Congratulations! You’re no longer a part of the 78% of Americans who live paycheck to paycheck.
But now what? Does the extra cash mean you don’t have to worry about your finances anymore? No — in fact, having more money means you should put even more effort into your personal finances.
You’ve managed to make ends meet thus far, but you’ve never had quite enough cash to save — until now. Keep reading to learn all about managing your personal finances.
Create a Budget
The single best way to manage your money, no matter how much money you have, is to create a budget.
Start by printing off your bank statements from the last few months. Add up all your purchases based on categories, such as money spent on groceries or clothing. This will give you a good starting point for how much to budget for different items.
Then, take your total monthly income and subtract your category amounts. Start with the necessary items, like utilities and mortgage, before accounting for fun or unnecessary categories.
Remember to include your savings, investments, and any reoccurring donations.
Throughout the month, check back in with your spending and budget to make sure you’re staying on track. If you’ve never used a budget before, it can take a few months until you get the hang of it. Don’t give up if your first few months are a budgeting mess.
Pay Off Debt
Paying off debt is one of the money management strategies to ensure your personal finances stay in the green. Your monthly income is your biggest financial tool, but if you have a lot of monthly debt payments your income can disappear quickly.
If you’re not careful, you’ll find yourself living paycheck to paycheck again. Use the extra money to eliminate your debt.
We suggest trying out the “snowball method.” This involves focusing on your smallest debt first. Throw any extra money you can at this debt each month.
As you pay off your smaller debts, you’ll find yourself able to make larger payments on your next day — increasing your snowball potential. After a little work, your snowball will grow bigger and bigger!
Freeing up your debt provides you with even more investing potential each month. The less you’re spending on debt payments, the larger your money can grow.
Invest in Your Net Worth
Managing personal finances involves a lot of investing, but what exactly should you be investing your money in? We suggest investing in ways that increase your overall net worth.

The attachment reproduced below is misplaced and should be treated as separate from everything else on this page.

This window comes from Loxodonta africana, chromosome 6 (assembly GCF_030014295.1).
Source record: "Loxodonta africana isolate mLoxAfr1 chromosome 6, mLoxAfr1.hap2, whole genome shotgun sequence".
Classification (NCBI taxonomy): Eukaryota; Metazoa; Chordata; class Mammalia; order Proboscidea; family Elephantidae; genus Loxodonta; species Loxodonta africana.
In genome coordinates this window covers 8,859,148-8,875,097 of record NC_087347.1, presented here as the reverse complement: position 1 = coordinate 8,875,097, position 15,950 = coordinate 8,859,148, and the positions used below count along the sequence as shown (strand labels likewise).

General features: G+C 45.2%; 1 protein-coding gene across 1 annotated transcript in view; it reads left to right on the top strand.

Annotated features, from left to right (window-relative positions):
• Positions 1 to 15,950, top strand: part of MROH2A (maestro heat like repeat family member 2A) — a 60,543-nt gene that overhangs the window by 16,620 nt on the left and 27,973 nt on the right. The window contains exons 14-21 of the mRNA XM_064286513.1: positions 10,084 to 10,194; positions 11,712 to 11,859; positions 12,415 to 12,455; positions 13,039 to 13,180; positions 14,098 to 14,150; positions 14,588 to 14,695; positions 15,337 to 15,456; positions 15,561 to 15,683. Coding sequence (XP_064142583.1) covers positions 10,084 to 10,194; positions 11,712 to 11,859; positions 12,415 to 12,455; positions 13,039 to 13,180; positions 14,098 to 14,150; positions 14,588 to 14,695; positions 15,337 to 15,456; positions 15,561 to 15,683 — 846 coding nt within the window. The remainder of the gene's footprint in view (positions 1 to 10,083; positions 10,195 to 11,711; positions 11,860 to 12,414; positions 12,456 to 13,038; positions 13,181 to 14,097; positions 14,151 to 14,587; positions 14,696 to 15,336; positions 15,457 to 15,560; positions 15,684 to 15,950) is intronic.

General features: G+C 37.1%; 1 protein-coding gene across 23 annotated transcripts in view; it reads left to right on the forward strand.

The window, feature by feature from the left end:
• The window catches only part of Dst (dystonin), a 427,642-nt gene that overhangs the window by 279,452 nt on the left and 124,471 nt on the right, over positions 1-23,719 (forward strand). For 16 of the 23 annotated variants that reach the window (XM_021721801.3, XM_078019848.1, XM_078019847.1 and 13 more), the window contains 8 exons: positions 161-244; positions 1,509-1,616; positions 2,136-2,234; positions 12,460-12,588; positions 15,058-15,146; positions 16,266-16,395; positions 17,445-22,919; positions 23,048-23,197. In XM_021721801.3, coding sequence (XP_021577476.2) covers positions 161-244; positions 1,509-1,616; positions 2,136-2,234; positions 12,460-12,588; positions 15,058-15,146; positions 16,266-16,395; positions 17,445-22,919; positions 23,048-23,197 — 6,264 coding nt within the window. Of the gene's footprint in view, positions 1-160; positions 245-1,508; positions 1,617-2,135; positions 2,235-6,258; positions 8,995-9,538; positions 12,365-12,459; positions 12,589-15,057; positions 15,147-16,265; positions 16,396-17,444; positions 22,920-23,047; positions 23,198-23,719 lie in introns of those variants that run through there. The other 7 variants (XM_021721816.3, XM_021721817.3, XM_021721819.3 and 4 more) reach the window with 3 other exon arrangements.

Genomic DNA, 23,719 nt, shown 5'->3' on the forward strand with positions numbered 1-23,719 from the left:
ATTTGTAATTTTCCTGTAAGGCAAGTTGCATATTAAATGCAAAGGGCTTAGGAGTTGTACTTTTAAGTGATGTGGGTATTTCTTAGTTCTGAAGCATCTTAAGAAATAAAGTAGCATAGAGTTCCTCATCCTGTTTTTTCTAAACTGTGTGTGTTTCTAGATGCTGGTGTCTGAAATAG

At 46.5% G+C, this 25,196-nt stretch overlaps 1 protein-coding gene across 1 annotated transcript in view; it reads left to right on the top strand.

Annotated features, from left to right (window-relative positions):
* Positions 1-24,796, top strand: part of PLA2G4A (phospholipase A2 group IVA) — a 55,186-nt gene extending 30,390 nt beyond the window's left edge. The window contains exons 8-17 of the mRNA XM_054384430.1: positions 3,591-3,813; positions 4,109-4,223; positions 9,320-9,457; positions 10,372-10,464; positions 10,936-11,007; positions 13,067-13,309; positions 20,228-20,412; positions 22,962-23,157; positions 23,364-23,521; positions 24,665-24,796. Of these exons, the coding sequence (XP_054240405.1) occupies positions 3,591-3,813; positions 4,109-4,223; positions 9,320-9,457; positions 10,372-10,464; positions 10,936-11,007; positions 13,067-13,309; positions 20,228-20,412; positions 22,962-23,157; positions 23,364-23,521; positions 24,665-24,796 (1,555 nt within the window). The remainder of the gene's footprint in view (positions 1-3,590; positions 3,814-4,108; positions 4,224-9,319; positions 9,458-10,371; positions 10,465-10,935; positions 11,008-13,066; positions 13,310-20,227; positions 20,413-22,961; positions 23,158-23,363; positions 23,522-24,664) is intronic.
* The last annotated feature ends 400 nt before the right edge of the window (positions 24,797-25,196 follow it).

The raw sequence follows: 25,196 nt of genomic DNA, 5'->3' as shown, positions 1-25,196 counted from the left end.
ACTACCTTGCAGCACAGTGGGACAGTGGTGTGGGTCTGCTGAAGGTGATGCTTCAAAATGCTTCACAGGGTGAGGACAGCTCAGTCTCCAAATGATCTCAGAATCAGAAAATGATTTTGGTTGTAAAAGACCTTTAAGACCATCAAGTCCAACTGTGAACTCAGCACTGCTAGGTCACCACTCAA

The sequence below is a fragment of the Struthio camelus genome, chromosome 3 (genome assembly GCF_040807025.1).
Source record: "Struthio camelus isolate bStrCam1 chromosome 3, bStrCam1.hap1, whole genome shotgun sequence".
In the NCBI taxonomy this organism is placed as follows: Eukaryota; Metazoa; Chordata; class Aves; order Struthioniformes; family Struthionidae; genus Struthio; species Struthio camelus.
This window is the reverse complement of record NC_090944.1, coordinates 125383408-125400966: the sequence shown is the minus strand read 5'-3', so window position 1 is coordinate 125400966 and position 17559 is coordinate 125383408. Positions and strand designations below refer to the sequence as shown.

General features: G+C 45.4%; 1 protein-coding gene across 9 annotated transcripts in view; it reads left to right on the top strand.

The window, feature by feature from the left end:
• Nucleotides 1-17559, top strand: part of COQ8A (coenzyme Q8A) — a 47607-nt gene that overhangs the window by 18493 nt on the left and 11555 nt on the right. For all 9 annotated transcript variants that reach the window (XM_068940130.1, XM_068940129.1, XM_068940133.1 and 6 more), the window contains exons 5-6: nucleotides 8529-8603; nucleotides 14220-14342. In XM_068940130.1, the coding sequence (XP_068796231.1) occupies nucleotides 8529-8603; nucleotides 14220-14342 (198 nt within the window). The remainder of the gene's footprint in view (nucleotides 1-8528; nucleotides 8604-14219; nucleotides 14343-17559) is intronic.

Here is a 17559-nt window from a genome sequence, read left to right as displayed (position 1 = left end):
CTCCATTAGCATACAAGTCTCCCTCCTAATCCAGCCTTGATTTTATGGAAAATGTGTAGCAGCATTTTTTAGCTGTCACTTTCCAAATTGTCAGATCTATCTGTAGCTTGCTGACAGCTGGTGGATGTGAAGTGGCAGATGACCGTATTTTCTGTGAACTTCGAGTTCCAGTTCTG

Examples of this include realty property, stocks, and even bank accounts with large amounts of cash. Each of these adds significantly to your net worth.
But not every investment is a good one when it comes to your net worth. If you want to invest in your net worth, you should avoid blowing a lot of your newfound cash on vehicles. In the first year of ownership, a car can lose up to 20% of its value and after that, it loses around 10% annually.
You want to make sure you’re investing in assets that increase in value over time. This will ensure your net worth continues to grow without effort from you.
Save for Retirement
Investing in your net worth is great, but don’t forget to invest in your retirement at the same time. While a bigger house is nice, it’s not enjoyable if you need to work until you’re 80 in order to afford it.
When you save for retirement, aim to save enough so you can replace at least 80% of your current income.
First, increase your contributions to your 401(k) or Roth IRA. Your employer may offer a match for your 401(K), which means even more money for your retirement. And a Roth IRA is great because they offer tax-free withdrawals.
But, these both have limits of how much you can contribute annually. If you’ve reached your limit but aren’t yet at 15% of your income, look at other investing avenues.
Create a Will
Now that you have money and assets, it’s time to create a Will if you haven’t already.
You’ve worked hard your whole life to build up your wealth, and you want to make sure your family uses it wisely after you pass. Designate a certain percentage to different family members and friends.
Also, don’t forget to add in any donations you wish to make upon your death. Getting these things in writing will ensure they are carried out.
When you’re dealing with significant assets, we recommend consulting a lawyer to help create your Will.
Hire a Financial Planner
Despite all these tips, personal financial management can be intimidating and confusing if you’ve always lived paycheck to paycheck. You may not know how to even begin thinking about investing to get the best return on your money. In this case, it’s helpful to enlist the help of a financial planner.
A financial planner is someone certified and knowledgable to help you reach your financial goals. They’ll sit down with you and learn more about all your financial details. From there, they’ll create a financial plan to help you reach your goals.
Most financial planners take care of the leg work for you.
They’ll move your money around and invest it for the best-growing opportunities. Then, they’ll collect a small percentage of your earnings as their payment. So the better they manage your finances, the more money they’ll make.
Research and find a few financial planning companies in your area. Sit down with several planners and interview them before choosing the one that’s right for you. Learn about their investing philosophies and get an idea of how they conduct their work.
More Tips for Managing Your Personal Finances
Just because you suddenly have extra cash that doesn’t mean you can ignore managing your personal finances. If you were unable to handle your personal finances before you came into money, receiving that large raise or chunk of inheritance won’t change that.
Instead, become proactive by embracing these tips. Not many people become rich on accident. Instead, it takes determination, self-control, and a plan to become wealthy.
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